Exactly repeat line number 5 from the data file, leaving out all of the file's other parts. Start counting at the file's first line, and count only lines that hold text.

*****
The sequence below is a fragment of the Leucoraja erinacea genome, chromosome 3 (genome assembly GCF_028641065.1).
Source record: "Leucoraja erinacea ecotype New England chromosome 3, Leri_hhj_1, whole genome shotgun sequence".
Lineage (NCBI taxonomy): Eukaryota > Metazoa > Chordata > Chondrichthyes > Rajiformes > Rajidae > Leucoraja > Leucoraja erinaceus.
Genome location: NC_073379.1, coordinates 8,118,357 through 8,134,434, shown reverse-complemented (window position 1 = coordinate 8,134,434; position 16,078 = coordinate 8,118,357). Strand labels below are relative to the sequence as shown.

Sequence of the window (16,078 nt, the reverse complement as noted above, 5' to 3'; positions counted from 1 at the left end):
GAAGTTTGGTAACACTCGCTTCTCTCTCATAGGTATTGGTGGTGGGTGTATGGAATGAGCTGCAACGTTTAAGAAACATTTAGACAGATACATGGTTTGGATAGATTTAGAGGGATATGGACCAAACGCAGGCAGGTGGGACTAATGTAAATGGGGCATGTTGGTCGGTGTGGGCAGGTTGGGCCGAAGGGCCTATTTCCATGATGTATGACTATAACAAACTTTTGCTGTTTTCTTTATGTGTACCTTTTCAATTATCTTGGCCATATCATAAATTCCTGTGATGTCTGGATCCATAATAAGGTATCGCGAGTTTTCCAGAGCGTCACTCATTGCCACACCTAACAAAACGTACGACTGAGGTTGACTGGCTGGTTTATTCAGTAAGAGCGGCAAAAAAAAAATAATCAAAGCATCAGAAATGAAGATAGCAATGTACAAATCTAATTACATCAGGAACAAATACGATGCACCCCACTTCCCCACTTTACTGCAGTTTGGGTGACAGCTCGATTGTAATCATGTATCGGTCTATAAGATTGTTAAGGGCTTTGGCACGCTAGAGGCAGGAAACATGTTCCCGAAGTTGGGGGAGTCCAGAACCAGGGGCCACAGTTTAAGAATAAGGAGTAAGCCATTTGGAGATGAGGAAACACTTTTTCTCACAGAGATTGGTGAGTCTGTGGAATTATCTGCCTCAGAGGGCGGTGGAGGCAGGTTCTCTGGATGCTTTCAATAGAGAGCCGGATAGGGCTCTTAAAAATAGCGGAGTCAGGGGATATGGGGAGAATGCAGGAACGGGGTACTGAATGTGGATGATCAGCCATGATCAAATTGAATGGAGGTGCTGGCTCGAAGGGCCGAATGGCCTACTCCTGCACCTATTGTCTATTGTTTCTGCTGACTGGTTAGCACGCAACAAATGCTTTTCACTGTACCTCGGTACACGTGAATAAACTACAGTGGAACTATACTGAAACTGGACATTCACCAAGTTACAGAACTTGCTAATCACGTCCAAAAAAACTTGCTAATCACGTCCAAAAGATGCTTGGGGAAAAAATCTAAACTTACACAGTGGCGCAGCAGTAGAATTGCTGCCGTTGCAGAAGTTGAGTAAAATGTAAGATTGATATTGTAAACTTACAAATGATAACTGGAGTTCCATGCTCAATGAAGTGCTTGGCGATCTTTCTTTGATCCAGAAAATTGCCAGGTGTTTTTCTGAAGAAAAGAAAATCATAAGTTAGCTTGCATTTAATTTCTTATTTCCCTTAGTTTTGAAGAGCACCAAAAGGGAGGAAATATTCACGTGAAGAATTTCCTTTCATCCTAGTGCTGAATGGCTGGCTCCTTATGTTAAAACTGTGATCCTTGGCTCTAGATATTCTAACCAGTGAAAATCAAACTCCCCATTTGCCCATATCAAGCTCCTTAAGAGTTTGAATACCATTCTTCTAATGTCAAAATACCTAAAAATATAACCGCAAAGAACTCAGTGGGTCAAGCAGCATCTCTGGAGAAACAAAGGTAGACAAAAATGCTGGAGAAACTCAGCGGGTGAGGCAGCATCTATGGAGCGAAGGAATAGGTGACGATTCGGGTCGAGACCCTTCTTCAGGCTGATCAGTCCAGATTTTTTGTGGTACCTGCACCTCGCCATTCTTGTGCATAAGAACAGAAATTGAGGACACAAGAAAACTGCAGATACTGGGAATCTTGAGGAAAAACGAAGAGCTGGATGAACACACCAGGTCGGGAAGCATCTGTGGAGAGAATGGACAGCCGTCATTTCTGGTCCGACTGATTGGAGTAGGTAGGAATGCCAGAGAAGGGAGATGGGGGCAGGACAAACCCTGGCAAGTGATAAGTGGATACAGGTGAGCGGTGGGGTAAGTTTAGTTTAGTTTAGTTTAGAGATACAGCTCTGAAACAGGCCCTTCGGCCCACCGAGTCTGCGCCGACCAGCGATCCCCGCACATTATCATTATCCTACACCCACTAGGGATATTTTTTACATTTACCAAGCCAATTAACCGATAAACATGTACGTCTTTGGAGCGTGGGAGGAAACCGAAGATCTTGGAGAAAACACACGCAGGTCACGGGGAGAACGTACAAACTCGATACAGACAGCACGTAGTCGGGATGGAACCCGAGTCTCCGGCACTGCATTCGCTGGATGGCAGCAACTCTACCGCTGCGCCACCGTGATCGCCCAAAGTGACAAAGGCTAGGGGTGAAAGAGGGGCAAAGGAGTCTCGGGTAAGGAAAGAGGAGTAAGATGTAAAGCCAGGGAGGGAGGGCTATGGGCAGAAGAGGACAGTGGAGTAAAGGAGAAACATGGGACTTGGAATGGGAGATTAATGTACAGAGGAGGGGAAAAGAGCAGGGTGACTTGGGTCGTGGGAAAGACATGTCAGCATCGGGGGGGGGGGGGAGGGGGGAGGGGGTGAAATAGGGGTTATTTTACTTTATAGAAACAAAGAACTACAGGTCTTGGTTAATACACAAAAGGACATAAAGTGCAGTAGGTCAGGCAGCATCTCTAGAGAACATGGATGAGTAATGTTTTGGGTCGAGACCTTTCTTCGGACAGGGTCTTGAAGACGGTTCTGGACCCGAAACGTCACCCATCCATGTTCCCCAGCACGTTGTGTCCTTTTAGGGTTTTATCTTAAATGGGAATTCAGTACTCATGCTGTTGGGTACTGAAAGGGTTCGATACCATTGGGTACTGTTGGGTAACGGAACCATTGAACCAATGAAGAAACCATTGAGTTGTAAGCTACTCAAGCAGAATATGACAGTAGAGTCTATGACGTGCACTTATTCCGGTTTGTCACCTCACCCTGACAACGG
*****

Sequence of the window (16,078 nt, the reverse complement as noted above, 5' to 3'; positions counted from 1 at the left end):